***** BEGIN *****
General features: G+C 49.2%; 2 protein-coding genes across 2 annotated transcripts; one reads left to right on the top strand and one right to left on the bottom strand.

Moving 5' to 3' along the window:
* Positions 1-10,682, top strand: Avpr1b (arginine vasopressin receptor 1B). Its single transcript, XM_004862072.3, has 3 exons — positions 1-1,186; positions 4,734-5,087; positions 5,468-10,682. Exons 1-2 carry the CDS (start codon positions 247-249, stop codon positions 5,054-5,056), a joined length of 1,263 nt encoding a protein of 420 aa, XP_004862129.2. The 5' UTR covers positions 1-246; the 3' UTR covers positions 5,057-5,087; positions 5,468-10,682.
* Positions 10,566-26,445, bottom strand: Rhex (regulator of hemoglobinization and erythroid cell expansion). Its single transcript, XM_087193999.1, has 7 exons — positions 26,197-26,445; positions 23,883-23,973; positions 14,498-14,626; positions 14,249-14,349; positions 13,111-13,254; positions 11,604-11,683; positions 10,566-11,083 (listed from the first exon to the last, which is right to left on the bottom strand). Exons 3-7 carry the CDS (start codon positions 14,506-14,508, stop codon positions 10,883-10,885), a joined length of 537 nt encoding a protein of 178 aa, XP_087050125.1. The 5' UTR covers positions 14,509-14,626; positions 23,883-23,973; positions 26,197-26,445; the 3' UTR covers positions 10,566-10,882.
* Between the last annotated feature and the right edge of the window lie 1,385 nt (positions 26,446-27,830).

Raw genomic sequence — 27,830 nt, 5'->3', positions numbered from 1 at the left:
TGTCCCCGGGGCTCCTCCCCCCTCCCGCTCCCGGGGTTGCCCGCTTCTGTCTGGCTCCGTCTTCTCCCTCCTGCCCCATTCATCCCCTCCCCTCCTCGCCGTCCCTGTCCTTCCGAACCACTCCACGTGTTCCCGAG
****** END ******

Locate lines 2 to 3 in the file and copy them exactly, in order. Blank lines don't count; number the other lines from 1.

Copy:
Moving 5' to 3' along the window:
* Positions 1-10,682, top strand: Avpr1b (arginine vasopressin receptor 1B). Its single transcript, XM_004862072.3, has 3 exons — positions 1-1,186; positions 4,734-5,087; positions 5,468-10,682. Exons 1-2 carry the CDS (start codon positions 247-249, stop codon positions 5,054-5,056), a joined length of 1,263 nt encoding a protein of 420 aa, XP_004862129.2. The 5' UTR covers positions 1-246; the 3' UTR covers positions 5,057-5,087; positions 5,468-10,682.